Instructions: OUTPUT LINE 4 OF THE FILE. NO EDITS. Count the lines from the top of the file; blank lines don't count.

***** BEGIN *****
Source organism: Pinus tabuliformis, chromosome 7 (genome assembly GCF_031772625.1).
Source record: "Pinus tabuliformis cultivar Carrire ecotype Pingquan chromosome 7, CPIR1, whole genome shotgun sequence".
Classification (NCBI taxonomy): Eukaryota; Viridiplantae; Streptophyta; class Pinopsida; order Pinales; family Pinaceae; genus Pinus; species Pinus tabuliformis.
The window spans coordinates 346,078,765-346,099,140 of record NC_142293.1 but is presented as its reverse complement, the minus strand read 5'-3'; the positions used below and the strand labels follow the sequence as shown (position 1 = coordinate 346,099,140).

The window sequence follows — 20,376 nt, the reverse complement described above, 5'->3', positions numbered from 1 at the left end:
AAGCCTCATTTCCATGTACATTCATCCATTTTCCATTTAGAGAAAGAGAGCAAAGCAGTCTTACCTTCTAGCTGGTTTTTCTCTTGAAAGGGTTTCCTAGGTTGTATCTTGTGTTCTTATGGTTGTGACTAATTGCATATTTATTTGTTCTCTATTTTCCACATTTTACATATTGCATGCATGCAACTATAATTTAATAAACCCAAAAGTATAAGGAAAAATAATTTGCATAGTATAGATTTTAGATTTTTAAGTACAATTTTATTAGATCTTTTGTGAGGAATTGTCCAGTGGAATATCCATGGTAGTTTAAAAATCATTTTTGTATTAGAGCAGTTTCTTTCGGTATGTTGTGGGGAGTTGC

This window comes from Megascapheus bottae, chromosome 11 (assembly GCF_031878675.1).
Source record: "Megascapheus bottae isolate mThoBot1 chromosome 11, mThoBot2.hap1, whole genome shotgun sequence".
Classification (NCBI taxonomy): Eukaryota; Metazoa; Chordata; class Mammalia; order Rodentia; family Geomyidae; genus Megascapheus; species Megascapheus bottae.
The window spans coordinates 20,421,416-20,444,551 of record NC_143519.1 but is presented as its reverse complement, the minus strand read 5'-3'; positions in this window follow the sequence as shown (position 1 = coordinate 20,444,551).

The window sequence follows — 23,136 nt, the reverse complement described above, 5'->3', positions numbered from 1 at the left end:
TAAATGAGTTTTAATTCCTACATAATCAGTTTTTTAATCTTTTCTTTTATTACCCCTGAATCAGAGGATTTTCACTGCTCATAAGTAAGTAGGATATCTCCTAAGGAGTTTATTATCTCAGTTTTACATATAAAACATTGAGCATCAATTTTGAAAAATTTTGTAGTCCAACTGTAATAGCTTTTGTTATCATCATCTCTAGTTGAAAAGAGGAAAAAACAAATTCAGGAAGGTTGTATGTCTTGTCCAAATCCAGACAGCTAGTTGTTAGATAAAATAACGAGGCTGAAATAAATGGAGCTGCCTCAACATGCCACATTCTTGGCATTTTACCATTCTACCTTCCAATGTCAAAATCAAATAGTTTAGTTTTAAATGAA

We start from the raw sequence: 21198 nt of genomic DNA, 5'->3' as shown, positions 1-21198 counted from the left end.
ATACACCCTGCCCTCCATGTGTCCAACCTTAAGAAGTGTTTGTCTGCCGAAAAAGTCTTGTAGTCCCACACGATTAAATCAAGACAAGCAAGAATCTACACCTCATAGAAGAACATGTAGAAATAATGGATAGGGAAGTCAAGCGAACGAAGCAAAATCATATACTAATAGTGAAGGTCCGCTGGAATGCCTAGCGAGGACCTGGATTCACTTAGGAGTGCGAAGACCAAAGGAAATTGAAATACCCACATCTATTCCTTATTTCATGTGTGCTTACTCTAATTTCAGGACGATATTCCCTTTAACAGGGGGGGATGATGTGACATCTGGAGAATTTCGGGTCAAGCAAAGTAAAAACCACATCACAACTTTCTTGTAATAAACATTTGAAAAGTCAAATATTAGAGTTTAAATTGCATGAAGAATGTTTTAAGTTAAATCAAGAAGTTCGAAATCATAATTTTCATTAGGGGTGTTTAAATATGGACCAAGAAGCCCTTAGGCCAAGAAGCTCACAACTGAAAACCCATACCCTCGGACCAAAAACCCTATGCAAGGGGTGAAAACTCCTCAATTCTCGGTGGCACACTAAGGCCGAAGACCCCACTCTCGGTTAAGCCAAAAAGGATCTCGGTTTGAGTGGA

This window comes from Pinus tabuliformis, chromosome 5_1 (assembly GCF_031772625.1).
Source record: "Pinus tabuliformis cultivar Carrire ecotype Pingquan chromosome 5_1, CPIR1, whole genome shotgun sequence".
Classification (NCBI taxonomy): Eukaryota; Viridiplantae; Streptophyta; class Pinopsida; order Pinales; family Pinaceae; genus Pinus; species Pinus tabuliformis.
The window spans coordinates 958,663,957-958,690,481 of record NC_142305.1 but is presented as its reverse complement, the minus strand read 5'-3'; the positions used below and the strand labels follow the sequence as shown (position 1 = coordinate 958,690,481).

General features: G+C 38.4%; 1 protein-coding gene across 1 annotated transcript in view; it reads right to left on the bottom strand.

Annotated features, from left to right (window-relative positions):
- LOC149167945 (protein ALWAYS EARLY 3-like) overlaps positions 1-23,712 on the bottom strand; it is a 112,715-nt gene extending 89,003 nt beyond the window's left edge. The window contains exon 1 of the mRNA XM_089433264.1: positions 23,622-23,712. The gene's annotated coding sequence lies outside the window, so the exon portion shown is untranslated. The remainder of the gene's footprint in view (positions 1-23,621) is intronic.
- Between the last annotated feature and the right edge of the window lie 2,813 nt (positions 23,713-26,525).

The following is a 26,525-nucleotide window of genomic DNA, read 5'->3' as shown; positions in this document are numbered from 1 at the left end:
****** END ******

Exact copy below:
The window spans coordinates 346,078,765-346,099,140 of record NC_142293.1 but is presented as its reverse complement, the minus strand read 5'-3'; the positions used below and the strand labels follow the sequence as shown (position 1 = coordinate 346,099,140).